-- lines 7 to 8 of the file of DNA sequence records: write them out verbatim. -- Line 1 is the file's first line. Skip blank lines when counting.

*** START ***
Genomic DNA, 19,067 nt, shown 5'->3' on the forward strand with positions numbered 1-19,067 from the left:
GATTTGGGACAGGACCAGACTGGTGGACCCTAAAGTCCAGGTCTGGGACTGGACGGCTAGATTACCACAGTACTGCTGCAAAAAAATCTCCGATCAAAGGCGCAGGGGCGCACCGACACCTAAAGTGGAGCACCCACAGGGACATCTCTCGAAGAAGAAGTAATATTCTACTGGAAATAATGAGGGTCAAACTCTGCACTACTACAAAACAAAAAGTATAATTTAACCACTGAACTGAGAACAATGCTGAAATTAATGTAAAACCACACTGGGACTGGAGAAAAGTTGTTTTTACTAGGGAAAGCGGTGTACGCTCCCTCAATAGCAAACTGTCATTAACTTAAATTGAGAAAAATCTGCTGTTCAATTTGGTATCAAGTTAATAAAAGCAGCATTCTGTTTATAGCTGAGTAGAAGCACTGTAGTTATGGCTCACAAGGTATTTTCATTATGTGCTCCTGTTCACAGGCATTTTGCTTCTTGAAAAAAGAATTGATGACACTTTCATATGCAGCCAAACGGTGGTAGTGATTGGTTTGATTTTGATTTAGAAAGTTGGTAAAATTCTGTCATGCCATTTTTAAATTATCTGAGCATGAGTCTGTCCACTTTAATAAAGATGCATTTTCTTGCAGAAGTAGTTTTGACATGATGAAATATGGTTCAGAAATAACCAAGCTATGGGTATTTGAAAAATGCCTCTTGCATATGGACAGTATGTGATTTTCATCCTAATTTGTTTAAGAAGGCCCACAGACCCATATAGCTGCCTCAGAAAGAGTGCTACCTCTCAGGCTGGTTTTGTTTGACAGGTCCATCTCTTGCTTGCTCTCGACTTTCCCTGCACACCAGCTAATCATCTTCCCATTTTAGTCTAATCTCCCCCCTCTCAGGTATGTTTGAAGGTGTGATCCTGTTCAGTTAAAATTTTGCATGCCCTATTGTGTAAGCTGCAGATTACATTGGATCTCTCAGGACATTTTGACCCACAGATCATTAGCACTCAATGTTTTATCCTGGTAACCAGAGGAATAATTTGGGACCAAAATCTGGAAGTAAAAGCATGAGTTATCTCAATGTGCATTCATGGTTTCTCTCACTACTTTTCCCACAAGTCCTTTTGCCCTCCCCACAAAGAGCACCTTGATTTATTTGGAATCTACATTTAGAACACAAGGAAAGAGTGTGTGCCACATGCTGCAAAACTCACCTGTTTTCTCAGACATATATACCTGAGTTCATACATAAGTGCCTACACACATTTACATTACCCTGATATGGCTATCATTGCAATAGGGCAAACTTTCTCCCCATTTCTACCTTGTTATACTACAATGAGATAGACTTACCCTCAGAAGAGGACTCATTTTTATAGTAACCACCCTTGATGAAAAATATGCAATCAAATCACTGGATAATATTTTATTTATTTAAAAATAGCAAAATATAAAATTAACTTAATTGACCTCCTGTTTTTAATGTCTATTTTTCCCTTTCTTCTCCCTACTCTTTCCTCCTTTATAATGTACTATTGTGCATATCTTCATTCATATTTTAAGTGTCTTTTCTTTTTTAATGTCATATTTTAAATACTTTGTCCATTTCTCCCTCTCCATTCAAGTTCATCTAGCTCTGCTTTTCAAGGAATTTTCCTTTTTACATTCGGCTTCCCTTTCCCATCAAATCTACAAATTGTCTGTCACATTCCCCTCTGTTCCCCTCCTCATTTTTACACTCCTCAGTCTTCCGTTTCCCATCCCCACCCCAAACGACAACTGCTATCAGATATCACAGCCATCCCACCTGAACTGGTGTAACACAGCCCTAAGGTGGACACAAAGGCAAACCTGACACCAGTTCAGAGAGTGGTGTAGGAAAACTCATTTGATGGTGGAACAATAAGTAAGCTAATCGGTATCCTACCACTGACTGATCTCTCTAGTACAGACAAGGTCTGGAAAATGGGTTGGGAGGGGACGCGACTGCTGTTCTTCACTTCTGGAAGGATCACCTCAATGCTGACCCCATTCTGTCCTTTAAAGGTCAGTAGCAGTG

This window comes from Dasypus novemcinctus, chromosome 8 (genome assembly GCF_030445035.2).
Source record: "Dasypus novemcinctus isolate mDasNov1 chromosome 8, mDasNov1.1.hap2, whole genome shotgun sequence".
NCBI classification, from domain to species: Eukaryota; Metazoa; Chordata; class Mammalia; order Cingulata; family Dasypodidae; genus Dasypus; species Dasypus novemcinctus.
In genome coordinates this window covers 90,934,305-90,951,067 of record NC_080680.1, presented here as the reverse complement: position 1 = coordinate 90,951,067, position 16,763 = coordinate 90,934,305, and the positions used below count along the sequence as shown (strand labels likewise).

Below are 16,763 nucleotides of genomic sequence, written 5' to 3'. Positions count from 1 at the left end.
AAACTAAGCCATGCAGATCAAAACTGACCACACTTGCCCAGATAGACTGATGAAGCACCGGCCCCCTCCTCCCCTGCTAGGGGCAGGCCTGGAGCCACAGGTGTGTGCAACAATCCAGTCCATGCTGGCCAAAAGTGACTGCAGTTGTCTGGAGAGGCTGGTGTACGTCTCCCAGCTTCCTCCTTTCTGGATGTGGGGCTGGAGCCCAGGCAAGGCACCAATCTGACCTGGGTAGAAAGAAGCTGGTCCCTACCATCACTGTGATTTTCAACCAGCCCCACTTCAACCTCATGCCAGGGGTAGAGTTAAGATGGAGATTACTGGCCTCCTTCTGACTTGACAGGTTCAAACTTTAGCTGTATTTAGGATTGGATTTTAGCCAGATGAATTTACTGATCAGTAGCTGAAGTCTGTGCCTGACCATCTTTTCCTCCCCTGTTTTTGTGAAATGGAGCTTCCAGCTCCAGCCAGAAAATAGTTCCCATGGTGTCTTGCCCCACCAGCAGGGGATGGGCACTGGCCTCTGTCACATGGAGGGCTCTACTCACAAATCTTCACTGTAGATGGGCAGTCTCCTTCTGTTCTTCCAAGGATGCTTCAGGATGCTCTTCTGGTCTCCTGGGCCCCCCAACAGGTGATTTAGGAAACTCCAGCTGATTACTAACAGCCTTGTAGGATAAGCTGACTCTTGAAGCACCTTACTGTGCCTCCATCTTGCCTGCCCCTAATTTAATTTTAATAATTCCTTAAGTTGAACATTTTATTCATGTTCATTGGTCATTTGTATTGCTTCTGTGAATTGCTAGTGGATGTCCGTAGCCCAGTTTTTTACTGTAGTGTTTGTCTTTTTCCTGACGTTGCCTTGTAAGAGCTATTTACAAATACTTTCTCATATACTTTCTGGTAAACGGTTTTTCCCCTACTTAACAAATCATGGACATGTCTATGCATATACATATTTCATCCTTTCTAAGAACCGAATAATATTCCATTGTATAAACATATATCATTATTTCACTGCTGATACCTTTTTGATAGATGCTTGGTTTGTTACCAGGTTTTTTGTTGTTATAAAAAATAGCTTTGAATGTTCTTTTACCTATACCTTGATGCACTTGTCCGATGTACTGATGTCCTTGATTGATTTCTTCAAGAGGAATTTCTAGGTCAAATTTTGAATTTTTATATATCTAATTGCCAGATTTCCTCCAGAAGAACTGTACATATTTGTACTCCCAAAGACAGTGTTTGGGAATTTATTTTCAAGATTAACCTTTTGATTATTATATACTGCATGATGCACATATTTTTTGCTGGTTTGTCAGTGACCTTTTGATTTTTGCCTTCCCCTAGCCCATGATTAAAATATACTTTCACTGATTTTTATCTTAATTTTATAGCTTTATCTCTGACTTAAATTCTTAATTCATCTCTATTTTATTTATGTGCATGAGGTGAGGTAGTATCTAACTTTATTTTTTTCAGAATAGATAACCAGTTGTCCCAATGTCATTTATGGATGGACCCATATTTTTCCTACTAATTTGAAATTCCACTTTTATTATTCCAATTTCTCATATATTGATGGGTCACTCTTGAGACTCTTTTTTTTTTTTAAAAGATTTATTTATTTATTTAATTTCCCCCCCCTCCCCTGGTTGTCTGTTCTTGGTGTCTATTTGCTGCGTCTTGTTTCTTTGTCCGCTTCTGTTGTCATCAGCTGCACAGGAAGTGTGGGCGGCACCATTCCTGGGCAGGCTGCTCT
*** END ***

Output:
Below are 16,763 nucleotides of genomic sequence, written 5' to 3'. Positions count from 1 at the left end.
AAACTAAGCCATGCAGATCAAAACTGACCACACTTGCCCAGATAGACTGATGAAGCACCGGCCCCCTCCTCCCCTGCTAGGGGCAGGCCTGGAGCCACAGGTGTGTGCAACAATCCAGTCCATGCTGGCCAAAAGTGACTGCAGTTGTCTGGAGAGGCTGGTGTACGTCTCCCAGCTTCCTCCTTTCTGGATGTGGGGCTGGAGCCCAGGCAAGGCACCAATCTGACCTGGGTAGAAAGAAGCTGGTCCCTACCATCACTGTGATTTTCAACCAGCCCCACTTCAACCTCATGCCAGGGGTAGAGTTAAGATGGAGATTACTGGCCTCCTTCTGACTTGACAGGTTCAAACTTTAGCTGTATTTAGGATTGGATTTTAGCCAGATGAATTTACTGATCAGTAGCTGAAGTCTGTGCCTGACCATCTTTTCCTCCCCTGTTTTTGTGAAATGGAGCTTCCAGCTCCAGCCAGAAAATAGTTCCCATGGTGTCTTGCCCCACCAGCAGGGGATGGGCACTGGCCTCTGTCACATGGAGGGCTCTACTCACAAATCTTCACTGTAGATGGGCAGTCTCCTTCTGTTCTTCCAAGGATGCTTCAGGATGCTCTTCTGGTCTCCTGGGCCCCCCAACAGGTGATTTAGGAAACTCCAGCTGATTACTAACAGCCTTGTAGGATAAGCTGACTCTTGAAGCACCTTACTGTGCCTCCATCTTGCCTGCCCCTAATTTAATTTTAATAATTCCTTAAGTTGAACATTTTATTCATGTTCATTGGTCATTTGTATTGCTTCTGTGAATTGCTAGTGGATGTCCGTAGCCCAGTTTTTTACTGTAGTGTTTGTCTTTTTCCTGACGTTGCCTTGTAAGAGCTATTTACAAATACTTTCTCATATACTTTCTGGTAAACGGTTTTTCCCCTACTTAACAAATCATGGACATGTCTATGCATATACATATTTCATCCTTTCTAAGAACCGAATAATATTCCATTGTATAAACATATATCATTATTTCACTGCTGATACCTTTTTGATAGATGCTTGGTTTGTTACCAGGTTTTTTGTTGTTATAAAAAATAGCTTTGAATGTTCTTTTACCTATACCTTGATGCACTTGTCCGATGTACTGATGTCCTTGATTGATTTCTTCAAGAGGAATTTCTAGGTCAAATTTTGAATTTTTATATATCTAATTGCCAGATTTCCTCCAGAAGAACTGTACATATTTGTACTCCCAAAGACAGTGTTTGGGAATTTATTTTCAAGATTAACCTTTTGATTATTATATACTGCATGATGCACATATTTTTTGCTGGTTTGTCAGTGACCTTTTGATTTTTGCCTTCCCCTAGCCCATGATTAAAATATACTTTCACTGATTTTTATCTTAATTTTATAGCTTTATCTCTGACTTAAATTCTTAATTCATCTCTATTTTATTTATGTGCATGAGGTGAGGTAGTATCTAACTTTATTTTTTTCAGAATAGATAACCAGTTGTCCCAATGTCATTTATGGATGGACCCATATTTTTCCTACTAATTTGAAATTCCACTTTTATTATTCCAATTTCTCATATATTGATGGGTCACTCTTGAGACTCTTTTTTTTTTTTAAAAGATTTATTTATTTATTTAATTTCCCCCCCCTCCCCTGGTTGTCTGTTCTTGGTGTCTATTTGCTGCGTCTTGTTTCTTTGTCCGCTTCTGTTGTCATCAGCTGCACAGGAAGTGTGGGCGGCACCATTCCTGGGCAGGCTGCTCT